Second, teachers’ jobs would be dependent on their supervisors’ goodwill. If they got a “needs improvement” rating, then in order to avoid another such evaluation, for the next four years (until the next license renewal), they would be under great pressure to support every initiative their supervisor proposed, no matter how ill-conceived.
In other professions, people can lose their licenses for a variety of kinds of bad behavior, but nowhere else is one prohibited from working again on the basis of a bad supervisor report. Anyone who has ever had a bad boss knows how dangerous such a provision would be.
Third, teachers would flee low-income school districts. In Massachusetts, there is an almost perfect correlation between a town’s median household income and the percent of students who receive a passing score on the state’s high-stakes standardized test. If the students have low scores, and if we have a “no excuses” policy that implicitly or explicitly says teachers are entirely responsible for student test scores, then clearly the teachers “need improvement.”
Therefore, most of the teachers in low-income schools would either leave teaching altogether, or they would transfer to more affluent communities (where, miraculously, their students’ test scores would go up and the teacher would suddenly be a good teacher). Not surprisingly, there are huge variations across the state in how principals and superintendents rate teachers. In Fall River, a low-income community, 31.3 percent of teachers were rated “needs improvement”; in Newton, an affluent community, only 1.3 percent of teachers were similarly judged.
These policies would therefore have busted unions, put teachers under their supervisors’ thumbs, and driven people out of teaching, especially in low-income communities. At that point charters would emerge as the obvious option. These wouldn’t be the unfortunate byproduct of the new licensure proposal; they would’ve been the inevitable result.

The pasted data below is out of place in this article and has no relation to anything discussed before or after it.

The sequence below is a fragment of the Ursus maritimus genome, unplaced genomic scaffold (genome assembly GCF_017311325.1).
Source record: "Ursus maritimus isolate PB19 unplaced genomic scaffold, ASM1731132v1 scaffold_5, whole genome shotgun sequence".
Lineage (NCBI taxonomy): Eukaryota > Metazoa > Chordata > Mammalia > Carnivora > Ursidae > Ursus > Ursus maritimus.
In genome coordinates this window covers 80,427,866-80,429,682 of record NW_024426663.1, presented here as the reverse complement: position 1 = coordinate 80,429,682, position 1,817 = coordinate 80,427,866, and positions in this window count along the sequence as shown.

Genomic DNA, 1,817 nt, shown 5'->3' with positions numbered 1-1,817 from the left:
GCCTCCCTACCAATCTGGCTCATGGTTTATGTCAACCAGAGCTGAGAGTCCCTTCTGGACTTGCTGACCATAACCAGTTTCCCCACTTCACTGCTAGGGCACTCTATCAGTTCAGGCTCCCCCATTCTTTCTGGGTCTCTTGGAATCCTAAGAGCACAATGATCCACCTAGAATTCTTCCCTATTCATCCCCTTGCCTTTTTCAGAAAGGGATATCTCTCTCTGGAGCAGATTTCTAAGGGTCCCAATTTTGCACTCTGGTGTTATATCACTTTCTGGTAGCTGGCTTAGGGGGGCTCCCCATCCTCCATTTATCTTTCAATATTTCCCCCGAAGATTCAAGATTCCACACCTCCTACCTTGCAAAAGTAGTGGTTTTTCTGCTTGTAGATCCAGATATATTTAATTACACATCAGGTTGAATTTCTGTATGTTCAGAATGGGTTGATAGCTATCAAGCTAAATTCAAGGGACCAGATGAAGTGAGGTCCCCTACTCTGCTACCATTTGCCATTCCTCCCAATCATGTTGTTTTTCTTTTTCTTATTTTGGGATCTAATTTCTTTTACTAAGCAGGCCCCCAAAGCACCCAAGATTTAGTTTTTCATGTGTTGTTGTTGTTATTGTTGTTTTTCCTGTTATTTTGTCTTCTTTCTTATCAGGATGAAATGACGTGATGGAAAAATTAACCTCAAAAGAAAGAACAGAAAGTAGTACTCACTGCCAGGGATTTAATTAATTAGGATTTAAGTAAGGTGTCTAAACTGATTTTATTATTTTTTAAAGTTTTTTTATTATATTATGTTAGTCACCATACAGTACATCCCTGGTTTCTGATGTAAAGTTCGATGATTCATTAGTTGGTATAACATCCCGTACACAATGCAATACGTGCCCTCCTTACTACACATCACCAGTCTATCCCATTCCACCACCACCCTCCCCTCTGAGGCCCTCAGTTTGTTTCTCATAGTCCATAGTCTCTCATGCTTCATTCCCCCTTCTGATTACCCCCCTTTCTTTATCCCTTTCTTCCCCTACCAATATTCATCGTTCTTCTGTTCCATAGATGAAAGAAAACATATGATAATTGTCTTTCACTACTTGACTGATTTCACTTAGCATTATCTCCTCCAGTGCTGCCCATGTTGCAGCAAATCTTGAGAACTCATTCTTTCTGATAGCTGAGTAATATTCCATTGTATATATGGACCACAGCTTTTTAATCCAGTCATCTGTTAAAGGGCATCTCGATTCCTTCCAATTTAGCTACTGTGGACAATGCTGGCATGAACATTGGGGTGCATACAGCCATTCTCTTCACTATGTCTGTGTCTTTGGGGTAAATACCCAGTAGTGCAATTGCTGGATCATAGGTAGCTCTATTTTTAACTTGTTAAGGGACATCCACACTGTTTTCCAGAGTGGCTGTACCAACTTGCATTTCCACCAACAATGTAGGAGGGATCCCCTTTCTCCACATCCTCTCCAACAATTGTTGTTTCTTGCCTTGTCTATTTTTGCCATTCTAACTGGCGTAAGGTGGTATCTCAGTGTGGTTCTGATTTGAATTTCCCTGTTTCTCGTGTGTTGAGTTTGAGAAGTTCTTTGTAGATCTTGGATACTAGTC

But the proposal was quashed before we had to see that outcome. How was it stopped? An enlivened union membership was crucial to nixing the proposal, but so too was a newly installed, fighting leadership.
In 2012, when the Massachusetts Teachers Association was under different leadership, the education reform group Stand for Children threatened a ballot referendum to take away teachers’ seniority rights. The union did not inform the membership, much less mobilize it. It never tried attempted to build the rank-and-file’s collective capacity to resist.
Instead the president and vice-president engaged in secret backroom negotiations with Stand for Children. When the board of directors first learned about this — thanks to persistent questioning by a handful of board members — the president insisted that the entire discussion take place in executive session; board members were forbidden to tell the rank-and-file what was going on.
Eventually a deal was negotiated, removing some of the worst features of the ballot measure, but with the union agreeing to dramatically weaken the impact of seniority in layoffs and transfers, which were now to be governed by “the best interests of the child” – a phrase that could mean practically anything. The union’s mantra, heard often under the old leadership, was “it could have been worse.”
The custom in the Massachusetts Teachers Association is for the sitting vice-president to ascend to the presidency. But something strange happened in May: Madeloni, a rank-and-file progressive activist, was elected president in the most stunning election upset in the union’s history.